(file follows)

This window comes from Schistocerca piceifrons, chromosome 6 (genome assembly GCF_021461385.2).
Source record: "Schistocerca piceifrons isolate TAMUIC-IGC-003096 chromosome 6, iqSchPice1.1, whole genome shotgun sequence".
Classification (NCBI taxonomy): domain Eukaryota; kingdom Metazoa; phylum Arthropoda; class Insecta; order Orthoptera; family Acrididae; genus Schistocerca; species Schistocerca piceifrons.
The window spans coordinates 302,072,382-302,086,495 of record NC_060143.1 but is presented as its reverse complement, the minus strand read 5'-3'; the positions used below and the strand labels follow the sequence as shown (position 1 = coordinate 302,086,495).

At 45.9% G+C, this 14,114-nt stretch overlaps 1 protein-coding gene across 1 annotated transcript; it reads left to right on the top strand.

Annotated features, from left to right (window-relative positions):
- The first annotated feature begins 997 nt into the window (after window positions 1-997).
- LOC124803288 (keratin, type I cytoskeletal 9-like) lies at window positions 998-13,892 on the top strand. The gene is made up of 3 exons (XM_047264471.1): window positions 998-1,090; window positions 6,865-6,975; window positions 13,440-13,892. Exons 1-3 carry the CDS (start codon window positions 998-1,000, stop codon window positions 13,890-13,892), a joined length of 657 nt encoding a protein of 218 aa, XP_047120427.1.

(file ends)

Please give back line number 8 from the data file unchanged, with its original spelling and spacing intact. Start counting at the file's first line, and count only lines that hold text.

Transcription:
- LOC124803288 (keratin, type I cytoskeletal 9-like) lies at window positions 998-13,892 on the top strand. The gene is made up of 3 exons (XM_047264471.1): window positions 998-1,090; window positions 6,865-6,975; window positions 13,440-13,892. Exons 1-3 carry the CDS (start codon window positions 998-1,000, stop codon window positions 13,890-13,892), a joined length of 657 nt encoding a protein of 218 aa, XP_047120427.1.